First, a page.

Hello – below is the third installment of our new USA Racketlon Newsletter. If you have any feedback or stories to share for next month, please let us know! Enjoy!
October was focused on USA Racketlon development and FIR World Championship preparation. Patrick Moran sat down with “Thirty Love” podcast, hosted by Carl Bialik, to discuss what racketlon is and the future of the sport here in the United States; learn more about his interview below. In addition, this month we decided to add a new section to the newsletter that is focused on player development that will include tips and tricks each month regarding one or more of the racketlon sports. Learn more about FUNdamentals in this month’s Coaches Corner.
With the FIR World Championships less than a month away, Team USA is getting ready to compete. We announced our team on social media on October 12th. FIR re-shared our post on their international platform. Long story short, the world will be waiting. Be on the lookout on Instagram and Facebook for updates on Team USA throughout the World Championships.
Team USA 2019
Headed to FIR World Championships from the United States this year is a unique team – from highly experienced players to beginners. We are very proud and excited! Learn more about each of the members of Team USA below:
Introducing USA Racketlon’s 2019 National Team:
· Team Captain – Patrick Moran: 2019 will be Pat’s second World Championship appearance. At the 2018 WCs Pat went 4-0 in team play. Pat is from Detroit, MI and currently lives in New York City. When asked his favorite racquet sport he was undecided – he loves them all!
· Katrin Maldre: 2019 is Katrin’s third World Championship appearance. Katrin represented the United States in Switzerland at the 2018 WCs and in Bulgaria at the 2012 WCs. Katrin currently resides outside of Chicago, IL. Check out our player spotlight below for more about Katrin.
· Emil Patel: Emil will be returning to the WC stage for the second year in a row. Last year he had a 2-2 record. This East Hanover, NJ native prefers squash.
· Steve de Luca: This will be Steve’s first appearance on the World Championship stage. Steve is from Chicago, IL and prefers any racket sport but table tennis is bottom on his list.
· Shree Dhond: Rounding out Team USA is Shree Dhond from Easton, CT. Shree will be making his first world championship appearance. Shree’s favorite sport is table tennis, perfect balance to compliment Steve!
The way the tournament is shaping up, Team USA will be in the same group as teams from Great Britain, India, Austria, Germany and Afghanistan! Best of luck to Team USA!
“Thirty Love” Podcast
Earlier this month, new USA Racketlon president Patrick Moran had the privilege to sit down with tennis podcast “Thirty Love” to discuss racketlon. Patrick shared that the moderator, Carl Bialik, did a great job of leading the conversation and keeping him on task. Bialik has great content out on the “Thirty Love” podcast and has written for the Wall Street Journal and FiveThirtyEight. Check out the complete interview here – “Thirty Love” podcast.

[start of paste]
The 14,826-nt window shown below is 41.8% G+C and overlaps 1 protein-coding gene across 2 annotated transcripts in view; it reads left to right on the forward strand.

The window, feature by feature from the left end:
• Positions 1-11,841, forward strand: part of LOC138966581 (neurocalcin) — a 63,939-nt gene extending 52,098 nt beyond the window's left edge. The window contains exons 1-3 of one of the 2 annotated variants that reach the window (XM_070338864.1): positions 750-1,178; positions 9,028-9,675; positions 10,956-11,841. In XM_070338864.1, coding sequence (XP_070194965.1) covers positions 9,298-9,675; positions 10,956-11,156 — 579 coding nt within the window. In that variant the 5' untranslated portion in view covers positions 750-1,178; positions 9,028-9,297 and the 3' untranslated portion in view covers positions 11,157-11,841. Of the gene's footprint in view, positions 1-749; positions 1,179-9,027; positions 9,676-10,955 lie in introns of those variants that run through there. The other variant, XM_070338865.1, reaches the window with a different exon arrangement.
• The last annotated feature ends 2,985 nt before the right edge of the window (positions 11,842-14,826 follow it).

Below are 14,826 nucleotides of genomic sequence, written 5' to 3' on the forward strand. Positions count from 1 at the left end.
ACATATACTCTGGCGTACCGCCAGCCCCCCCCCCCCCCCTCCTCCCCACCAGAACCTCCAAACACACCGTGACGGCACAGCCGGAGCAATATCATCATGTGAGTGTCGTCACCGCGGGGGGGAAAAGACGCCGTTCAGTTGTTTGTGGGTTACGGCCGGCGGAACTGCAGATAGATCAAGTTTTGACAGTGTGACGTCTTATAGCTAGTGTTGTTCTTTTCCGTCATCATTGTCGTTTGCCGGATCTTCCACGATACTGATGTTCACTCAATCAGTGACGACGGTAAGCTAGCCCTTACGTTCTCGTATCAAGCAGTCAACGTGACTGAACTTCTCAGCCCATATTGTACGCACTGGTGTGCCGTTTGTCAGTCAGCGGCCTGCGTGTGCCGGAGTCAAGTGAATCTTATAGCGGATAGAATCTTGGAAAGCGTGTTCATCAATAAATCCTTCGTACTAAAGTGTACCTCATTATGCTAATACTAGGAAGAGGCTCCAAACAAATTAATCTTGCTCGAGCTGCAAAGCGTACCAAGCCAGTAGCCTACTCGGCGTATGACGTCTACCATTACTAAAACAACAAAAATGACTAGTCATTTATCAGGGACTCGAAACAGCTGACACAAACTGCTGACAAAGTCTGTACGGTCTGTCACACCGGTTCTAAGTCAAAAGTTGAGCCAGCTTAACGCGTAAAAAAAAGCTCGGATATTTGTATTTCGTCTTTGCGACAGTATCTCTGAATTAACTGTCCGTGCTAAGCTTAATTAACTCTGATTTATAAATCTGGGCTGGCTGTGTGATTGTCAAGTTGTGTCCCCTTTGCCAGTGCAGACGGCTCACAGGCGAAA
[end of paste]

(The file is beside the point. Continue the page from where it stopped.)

Looking for Sponsors and Tournament Venues
As shared last month, we are continually looking for opportunities to develop relationships with sponsors to help develop the sport here in the United States. If anyone has any connections with nutrition, fitness, apparel or racket sport vendors and sponsors please let us know. Also, anyone who has any connections to companies that would be interested in sponsoring our events and/or Team USA, please let us know.
In addition to sponsors, we are also looking for new players and venues for tournaments. If anyone has any new players that would like to be included on our communications or if you know of some ideal venues for tournaments, please let us know and we will work to assist in any way necessary. Thank you for your help and support.
Coaches Corner: FUNdamentals (Justin D’Antonio)
Hi folks and welcome to Coach’s Corner! For those of you who don’t know me, my name is Justin D’Antonio and I love to WHACK (balls over nets). Join me here as I share the competitive skills I have learned in the sport of racketlon, each of its components individually, and occasionally some other awesome racket-sports I have discovered along the way! Every month we will focus on one aspect of one racket sport that has helped to transform my game and make me a more proficient whacker! The subject of this month: racketlon fundamentals!
Based on my experience, I have found that the best way to get to the next level in any racket sport is to go back to the basics and perfect the building blocks of your game. Breaking things down step-by-step is the easiest and arguably the most efficient way to improve your game. When training for a sport like racketlon, time is valuable and efficient training is important. There are worlds of differences between each racket sport but the fundamentals we must develop parallel in importance: serve, footwork, forehand, backhand, strategy, and fitness.
Service is the first hit of the ball in any racket sport you play, and it is first on this list due to that and its integral importance. The serve sets the tone for every point played and is the one time when a player has complete control over how the ball is played. A good serve can immediately put the server in a winning position by forcing the opponent to hit a weaker shot or even an error, while the opposite is true of a poor service. In addition, if you miss your serve, you immediately lose the point to the opponent*, and you CANNOT give your opponent free points in racketlon. In tennis and table tennis, a majority of points are 4 hits or less, meaning the serve makes up more than 25% of the average rally! The serve is also one of the easiest things to practice on your own… all you need is a court! Thus, service should always be near the top of your list for training in each racket sport. Additional resources for perfecting your service game are below:
Footwork is often an afterthought in racket sports, as people try to get the ‘perfect swing’ or hit the ball with more power first… This may impress your opponent but without footwork, your execution will go out the window under pressure. Footwork should be considered when developing every part of a players’ game in any racket-sport! It is crucial not only to cover shots hit all over the court, but to achieve the highest shot quality by maintaining your balance, saving your energy and aligning your body in a consistent way to hit the ball with power and accuracy. Footwork should be trained on and off the court because a good match can be very taxing on the body, so having the energy left in the end of squash or tennis can make the difference if you need to grind out a few points! When your movement to the ball is clean and natural, this makes the transition between sports smoother. We will cover footwork in depth for many shots in different sports in future letters, but here are some links to start with: